Third, using this single indicator takes attention away from longer-term pathways towards sustainable livelihoods. Many jobs in South Africa, especially at entry level, are insecure, part time or casual. There’s a risk of disregarding whether a job is decent and has prospects for learning and career development.

Young people typically do not stay in jobs. This is either because the job is not a good fit or is for a short term only. Other barriers, such as transport costs, also account for why they are unable to stay in jobs.

Qualitative and quantitative evidence shows that young people find jobs that are typically short lived, before having to look again for their next placement. Policymakers should consider whether these short term experiences add up to something longer term – or there’s a risk of perpetuating the cycle of underemployment.

Finally, and perhaps most importantly, evaluating programmes on the basis of job placement alone underestimates the multidimensionality of poverty. Evidence repeatedly shows how many barriers and challenges young people face as they leave the education system and begin to find their way towards a job, and perhaps even a career.

These barriers are not only related to the labour market or education system. They also include issues such as food insecurity, income poverty, and care responsibilities, among others. Each of these limit the ability of young people to look for work.

These interrelated challenges influence young people’s ability to take up training or job opportunities.

Taken together, these challenges require far more intensive support than simply training and placing a young person in a job.

Alternative approaches

It is crucial that funders, policy makers, and programme developers invest in more intensive support that can help young people meet the challenges they face in seeking work. They must also insist on measures beyond job placement as indicators of success. International evidence bears this out. It shows that across 113 programmes reviewed, multidimensional programmes that seek to provide more comprehensive support to youth are more effective than those that offer training only. They are particularly successful when they target the most vulnerable youth.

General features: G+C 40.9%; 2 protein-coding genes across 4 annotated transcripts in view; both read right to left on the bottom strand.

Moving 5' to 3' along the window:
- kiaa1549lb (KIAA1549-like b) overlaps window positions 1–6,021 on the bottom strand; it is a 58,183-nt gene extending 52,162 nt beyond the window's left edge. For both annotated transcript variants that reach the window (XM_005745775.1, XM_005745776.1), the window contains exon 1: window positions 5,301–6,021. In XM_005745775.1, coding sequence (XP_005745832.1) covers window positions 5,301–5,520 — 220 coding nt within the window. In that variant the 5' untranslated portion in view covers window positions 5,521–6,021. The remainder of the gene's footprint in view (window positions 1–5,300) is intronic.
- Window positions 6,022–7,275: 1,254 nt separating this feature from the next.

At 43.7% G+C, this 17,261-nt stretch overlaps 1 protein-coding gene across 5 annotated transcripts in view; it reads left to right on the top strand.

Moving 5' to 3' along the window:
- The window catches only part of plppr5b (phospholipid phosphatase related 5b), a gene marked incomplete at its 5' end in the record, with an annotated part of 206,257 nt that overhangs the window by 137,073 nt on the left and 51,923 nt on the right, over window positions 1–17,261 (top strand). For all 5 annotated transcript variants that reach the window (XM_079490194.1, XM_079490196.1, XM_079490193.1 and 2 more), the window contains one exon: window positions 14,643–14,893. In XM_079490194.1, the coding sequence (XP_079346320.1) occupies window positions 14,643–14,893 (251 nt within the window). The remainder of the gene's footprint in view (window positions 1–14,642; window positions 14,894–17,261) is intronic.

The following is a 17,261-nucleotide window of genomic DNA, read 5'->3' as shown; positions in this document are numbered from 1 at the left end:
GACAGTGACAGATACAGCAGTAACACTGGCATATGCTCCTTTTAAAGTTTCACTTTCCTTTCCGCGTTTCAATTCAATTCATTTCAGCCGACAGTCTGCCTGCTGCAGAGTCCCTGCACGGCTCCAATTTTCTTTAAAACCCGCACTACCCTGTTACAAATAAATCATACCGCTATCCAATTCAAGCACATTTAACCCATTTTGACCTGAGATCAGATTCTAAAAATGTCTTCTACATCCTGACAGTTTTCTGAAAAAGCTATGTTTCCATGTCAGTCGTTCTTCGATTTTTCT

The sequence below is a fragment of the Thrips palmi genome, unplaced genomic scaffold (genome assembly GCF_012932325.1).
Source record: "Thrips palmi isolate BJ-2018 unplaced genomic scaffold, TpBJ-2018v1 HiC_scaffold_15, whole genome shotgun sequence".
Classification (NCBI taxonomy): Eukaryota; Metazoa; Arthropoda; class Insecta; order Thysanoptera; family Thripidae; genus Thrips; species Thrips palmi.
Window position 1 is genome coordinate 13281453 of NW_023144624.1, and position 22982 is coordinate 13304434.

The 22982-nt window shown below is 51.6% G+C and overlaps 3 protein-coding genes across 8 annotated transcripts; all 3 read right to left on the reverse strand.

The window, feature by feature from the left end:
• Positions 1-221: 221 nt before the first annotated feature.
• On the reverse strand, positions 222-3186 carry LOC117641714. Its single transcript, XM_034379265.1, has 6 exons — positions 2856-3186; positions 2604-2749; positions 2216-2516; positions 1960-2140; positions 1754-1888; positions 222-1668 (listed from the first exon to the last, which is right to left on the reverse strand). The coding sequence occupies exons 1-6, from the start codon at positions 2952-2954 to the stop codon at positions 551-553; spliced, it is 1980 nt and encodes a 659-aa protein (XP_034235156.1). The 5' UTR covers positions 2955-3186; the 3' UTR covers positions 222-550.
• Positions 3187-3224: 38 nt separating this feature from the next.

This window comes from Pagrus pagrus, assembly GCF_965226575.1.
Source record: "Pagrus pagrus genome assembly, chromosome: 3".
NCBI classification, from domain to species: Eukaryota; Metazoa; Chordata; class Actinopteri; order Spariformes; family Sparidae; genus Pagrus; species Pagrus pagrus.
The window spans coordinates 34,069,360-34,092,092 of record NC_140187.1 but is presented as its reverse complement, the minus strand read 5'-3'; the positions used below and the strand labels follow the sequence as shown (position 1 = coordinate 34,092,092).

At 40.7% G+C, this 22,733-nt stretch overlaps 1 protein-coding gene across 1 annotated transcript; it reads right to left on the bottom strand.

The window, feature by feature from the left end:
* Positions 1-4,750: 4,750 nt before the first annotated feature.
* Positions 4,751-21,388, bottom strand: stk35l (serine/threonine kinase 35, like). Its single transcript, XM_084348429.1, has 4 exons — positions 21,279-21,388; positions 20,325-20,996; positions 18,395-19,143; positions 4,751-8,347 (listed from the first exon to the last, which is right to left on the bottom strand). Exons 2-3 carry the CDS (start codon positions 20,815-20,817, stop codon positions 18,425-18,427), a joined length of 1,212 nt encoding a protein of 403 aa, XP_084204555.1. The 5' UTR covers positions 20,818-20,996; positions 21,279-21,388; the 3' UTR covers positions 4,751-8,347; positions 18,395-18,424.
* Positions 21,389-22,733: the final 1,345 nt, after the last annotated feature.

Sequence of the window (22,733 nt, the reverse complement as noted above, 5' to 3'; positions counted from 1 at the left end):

Further, our research recognises the crucial contribution such programmes play in keeping young people connected to opportunities, and reducing social exclusion and social drift. This is when young people become increasingly disconnected from the labour market, training opportunities and positive social inclusion, which in turn can have negative consequences on mental health.

Given this evidence and the fact that South Africa is facing a stagnant economy for some time, it is crucial that funders, policy makers and those working on youth employment interventions evaluate and invest in programmes on the basis of their ability to keep young people positively oriented towards the labour market. The programmes should help improve their employability, even if the young participant is not yet able to find an actual job.

Outcome indicators that can more adequately measure these factors include enhancing job search resilience, promoting self-esteem and self-efficacy, and reducing discouragement.

There are ample reasons to move away from evaluating employability programmes on the basis of employment outcomes alone. Rather, a range of indicators should be used to track whether young people remain engaged, believe in themselves and keep trying to find a job. This, while developing the personal attributes that will make them attractive to future employers.

Each of these outcomes is more difficult to measure than a simple count of job placements. But it’s not impossible.

Lauren Graham, Associate professor at the Centre for Social Development in Africa, University of Johannesburg, University of Johannesburg; Ariane De Lannoy, Senior Researcher: Poverty and Inequality Initiative, Southern Africa Labour and Development Research Unit, University of Cape Town, and Leila Patel, Professor of Social Development Studies, University of Johannesburg

This article is republished from The Conversation under a Creative Commons license. Read the original article.